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I don’t know why it is the case that vegetarian establishments or eateries with the healthy food image tend to serve brown rice that tastes absolutely dreadful. The stereotypical impression that brown rice is course, heavy and mushy and therefore tastes terrible in comparison to white rice is a half-truth at best, perpetuated by the above restaurant scene.

Let me tell you why the brown rice served outside is absolutely rubbish.

Number one: Wrong type. Most tend to serve the red rice variety that perhaps with its exaggerrated red or purple coloredness tends to be more visually convincing that one indeed is eating unpolished rice.

Number two: Wrong grade. I wonder how many people even know that brown rice has different grades just like white rice does? Pick a low grade and not surprisingly your brown rice will cook up with an unappetizing texture.

Number three: Soaking time. The consensus with cooking brown rice seems to either require a pressure cooker or longer cooking time to break down the tougher outer bran coating. Uh, no. Mine takes the same time as white rice to cook.

The solution to cooking brown rice that tastes better than white rice by leaps and bounds is actually amazingly simple – buy the right type and soak well in advance.

This produces wonderfully chewy yet fluffy rice that is more flavorful and fragrant than white rice. And reap the health benefits that come along with it. Win-win-win-win. Okay so listen up here’s what you do.

1. Buy ‘Thai Hom Mali Brown Rice‘ which has a wonderful jasmine rice fragrance and a rather conservative shade of creamy brown. The color of the bran is just a few shades darker than white, perhaps a few shades lighter than sand color. This is the one you want to get! I usually buy organic. Stay away from the coarser red rice type.

2. Next, you want to soak your brown rice for as long as you can in the day. If you’re having the rice for dinner, soak in the morning. Rinse and let soak, a no brainer and close to zero effort required. By evening when its time to cook, the rice would’ve been soaking for a good part of the day and will take literally minutes to cook. My rice averages between 17 minutes – 25 minutes on the stovetop.

Some extra tips and troubleshooting:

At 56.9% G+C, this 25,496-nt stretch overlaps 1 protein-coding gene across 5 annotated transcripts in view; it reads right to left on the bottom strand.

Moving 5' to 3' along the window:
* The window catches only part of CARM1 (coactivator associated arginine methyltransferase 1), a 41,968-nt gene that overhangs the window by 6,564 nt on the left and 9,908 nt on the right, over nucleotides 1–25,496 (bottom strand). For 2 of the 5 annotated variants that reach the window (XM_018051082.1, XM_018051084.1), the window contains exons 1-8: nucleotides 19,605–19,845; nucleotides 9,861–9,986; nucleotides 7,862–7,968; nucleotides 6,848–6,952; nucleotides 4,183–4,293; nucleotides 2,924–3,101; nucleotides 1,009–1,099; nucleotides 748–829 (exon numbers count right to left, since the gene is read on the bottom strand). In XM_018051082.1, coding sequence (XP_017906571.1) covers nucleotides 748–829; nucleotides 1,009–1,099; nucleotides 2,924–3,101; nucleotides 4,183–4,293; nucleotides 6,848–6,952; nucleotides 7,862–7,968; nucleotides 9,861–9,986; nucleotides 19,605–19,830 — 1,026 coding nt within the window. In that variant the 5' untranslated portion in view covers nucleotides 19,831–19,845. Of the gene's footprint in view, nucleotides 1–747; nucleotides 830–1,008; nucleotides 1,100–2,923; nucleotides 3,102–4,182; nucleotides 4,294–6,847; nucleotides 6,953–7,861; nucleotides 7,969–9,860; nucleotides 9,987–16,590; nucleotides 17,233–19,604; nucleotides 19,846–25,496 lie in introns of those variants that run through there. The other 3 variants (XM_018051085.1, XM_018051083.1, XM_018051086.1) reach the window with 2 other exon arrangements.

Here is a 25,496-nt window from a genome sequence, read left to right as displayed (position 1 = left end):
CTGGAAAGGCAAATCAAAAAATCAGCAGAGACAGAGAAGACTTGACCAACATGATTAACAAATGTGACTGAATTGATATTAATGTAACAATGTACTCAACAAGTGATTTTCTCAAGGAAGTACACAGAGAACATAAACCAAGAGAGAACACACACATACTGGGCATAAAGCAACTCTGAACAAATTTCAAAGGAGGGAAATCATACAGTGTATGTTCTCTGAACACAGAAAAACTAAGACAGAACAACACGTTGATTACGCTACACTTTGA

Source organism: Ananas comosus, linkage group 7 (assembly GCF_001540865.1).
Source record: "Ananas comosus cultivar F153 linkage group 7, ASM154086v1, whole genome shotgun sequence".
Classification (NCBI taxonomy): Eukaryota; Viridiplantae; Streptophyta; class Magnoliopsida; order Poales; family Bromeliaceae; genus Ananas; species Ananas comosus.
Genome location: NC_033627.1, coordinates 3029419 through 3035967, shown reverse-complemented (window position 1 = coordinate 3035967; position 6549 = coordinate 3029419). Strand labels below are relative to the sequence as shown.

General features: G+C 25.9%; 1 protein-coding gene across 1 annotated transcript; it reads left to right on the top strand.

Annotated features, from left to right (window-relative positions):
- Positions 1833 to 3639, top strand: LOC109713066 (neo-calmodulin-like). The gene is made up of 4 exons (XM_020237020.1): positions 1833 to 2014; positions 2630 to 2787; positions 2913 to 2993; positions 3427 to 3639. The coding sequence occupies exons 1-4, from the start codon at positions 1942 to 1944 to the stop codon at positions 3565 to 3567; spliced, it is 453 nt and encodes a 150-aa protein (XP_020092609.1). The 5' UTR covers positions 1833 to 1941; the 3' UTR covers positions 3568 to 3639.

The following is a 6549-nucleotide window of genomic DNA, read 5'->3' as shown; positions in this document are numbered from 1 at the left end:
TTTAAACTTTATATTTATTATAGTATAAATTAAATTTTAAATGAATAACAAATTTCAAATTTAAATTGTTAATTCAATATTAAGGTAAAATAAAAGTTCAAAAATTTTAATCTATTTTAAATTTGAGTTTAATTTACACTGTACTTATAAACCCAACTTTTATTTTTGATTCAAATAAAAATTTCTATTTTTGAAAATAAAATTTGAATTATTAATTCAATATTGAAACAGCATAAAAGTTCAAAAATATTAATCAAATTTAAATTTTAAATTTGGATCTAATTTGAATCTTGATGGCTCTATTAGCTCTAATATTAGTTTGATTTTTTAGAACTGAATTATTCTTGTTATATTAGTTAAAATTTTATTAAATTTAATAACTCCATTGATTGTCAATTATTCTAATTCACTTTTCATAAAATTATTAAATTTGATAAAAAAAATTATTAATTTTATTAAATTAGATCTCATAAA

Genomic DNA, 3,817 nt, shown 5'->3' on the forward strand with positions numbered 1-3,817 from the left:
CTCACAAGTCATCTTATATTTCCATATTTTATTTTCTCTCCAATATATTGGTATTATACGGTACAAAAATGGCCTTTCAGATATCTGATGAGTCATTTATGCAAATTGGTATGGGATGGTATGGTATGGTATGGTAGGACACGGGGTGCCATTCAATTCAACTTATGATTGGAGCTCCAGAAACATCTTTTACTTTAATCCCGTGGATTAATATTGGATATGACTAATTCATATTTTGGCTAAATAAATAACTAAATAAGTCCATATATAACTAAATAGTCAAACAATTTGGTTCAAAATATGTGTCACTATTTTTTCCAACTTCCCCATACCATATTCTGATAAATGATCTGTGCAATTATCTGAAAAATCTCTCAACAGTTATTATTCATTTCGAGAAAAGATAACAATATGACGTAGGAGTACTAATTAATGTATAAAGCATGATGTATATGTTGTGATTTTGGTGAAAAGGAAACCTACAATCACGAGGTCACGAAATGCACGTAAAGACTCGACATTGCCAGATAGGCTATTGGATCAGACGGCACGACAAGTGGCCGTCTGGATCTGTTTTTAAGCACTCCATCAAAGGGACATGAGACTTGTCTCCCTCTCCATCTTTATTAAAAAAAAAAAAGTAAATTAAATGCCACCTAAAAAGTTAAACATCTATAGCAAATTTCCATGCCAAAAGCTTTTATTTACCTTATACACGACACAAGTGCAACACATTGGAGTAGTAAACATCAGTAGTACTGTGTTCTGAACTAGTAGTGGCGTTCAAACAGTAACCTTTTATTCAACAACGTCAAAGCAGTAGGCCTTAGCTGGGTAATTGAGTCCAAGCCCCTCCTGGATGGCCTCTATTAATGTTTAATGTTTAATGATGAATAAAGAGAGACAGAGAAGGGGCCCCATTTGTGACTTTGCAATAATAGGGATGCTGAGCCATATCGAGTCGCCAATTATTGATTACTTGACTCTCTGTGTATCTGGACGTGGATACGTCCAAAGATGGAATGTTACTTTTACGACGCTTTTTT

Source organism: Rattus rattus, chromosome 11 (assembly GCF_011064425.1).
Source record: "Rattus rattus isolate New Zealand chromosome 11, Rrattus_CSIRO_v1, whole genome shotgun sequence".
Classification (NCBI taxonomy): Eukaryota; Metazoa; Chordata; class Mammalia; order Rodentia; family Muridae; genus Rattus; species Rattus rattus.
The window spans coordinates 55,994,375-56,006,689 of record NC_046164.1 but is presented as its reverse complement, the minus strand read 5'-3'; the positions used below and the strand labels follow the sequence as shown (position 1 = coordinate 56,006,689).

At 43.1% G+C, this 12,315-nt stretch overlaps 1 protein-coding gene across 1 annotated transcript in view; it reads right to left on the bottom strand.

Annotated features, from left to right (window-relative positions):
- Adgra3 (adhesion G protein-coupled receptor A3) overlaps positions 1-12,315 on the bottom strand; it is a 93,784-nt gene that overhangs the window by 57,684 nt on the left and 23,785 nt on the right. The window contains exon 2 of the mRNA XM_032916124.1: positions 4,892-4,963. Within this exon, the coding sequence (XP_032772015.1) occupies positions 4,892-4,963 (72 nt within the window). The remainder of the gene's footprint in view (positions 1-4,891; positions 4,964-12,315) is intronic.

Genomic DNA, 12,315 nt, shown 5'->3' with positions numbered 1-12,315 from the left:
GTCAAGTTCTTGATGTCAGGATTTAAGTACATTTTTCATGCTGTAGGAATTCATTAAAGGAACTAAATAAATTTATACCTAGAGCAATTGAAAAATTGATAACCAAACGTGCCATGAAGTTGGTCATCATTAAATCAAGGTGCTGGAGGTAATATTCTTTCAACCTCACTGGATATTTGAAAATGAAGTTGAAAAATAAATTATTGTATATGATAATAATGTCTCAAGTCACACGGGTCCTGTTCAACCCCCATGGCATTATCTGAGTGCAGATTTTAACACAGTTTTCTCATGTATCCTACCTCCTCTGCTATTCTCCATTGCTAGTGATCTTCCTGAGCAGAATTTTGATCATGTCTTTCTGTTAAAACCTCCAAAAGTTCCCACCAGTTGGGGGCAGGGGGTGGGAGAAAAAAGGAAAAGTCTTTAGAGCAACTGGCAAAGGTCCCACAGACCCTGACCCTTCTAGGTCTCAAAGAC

• Use the right amount of water, fluff rice when cooked and let steam for 5-10 minutes before serving. Brown rice requires between 1.5 – 2 times the amount of water, more than white rice. And the finished rice should be plump and cooked through, retaining some chewiness. If too mushy, you used too much water. If hard and dry, add more water next time. For the former, drain out the excess water and leave the lid agar to let excess moisture evaporate. And for the latter, add a bit more water and let stew on low heat a few more minutes.
  • For the stovetop method, if the cooked rice sticks to the bottom (meaning either the flame was too hot or you didn’t add enough water), no problem. Remove the pot immediately and place on a thermal mat. Condensation of steam inside will soften the crispy bottom and make it easier to scoop out and clean.

Now that you’ve learnt the friggin’ easy art of cooking kickass delicious brown rice at home, I’m sure you’ll want more stimulation. Or maybe you just want a more exciting way of mopping up those leftovers. And you don’t have time. So wave your hands to make this Coconut Brown Rice appear right in front of you.

No kidding, its that fast.

Coconut Brown Rice (modified from Chef In You)
IMG_6006You will need for 2-3 servings:

  • 1/2 cup brown rice grains, soaked than cooked as per above method.
  • 1/2 cup fresh grated coconut
  • 1/4-1/2 tsp mustard seeds
  • 1/4 tsp cumin seeds
  • 1 tsp urad dal
  • a pinch of asafoetida (optional. Adds more flavor)
  • 2-3 dried red chillis
  • a sprig of curry leaves (about 8 leaves or so)

To make:

1. Start by tempering spices. Heat up a pan with 2-3 tsp oil. Add in this order mustard seeds, urad dal, cumin seeds, asafoetida, red chillis then curry leaves. Don’t let the spices burn. Urad dal especially changes color very fast. Also be careful when adding curry leaves because the oil will start to spatter wildly so take the pan off the heat for a while if needed.

2. Now add coconut. Stir and cook till slightly brown and starts to get a toasty fragrance. Yum. Now add in your brown rice, stir to mix and let cook for a few minutes more to let the flavors combine.

*** *** ***

Done! The coconut makes this taste buttery and rich, while the spices lend a nutty aroma doing away with the need for elaborate frying like in fried rice.

*Optional for better taste:
If you can be bothered to whip out the chopping board, adding garlic and onion would enhance flavors. I might try with 1-2 cloves garlic and 1/2 med onion the next time.

IMG_5993The leftovers taste absolutely delish. Had it for my lunch with more leftover tandoori veggies and really easy zucchini-corn fritters which I will post about the next time.

Cheers and good luck with cooking delicious healthy brown rice at home 😀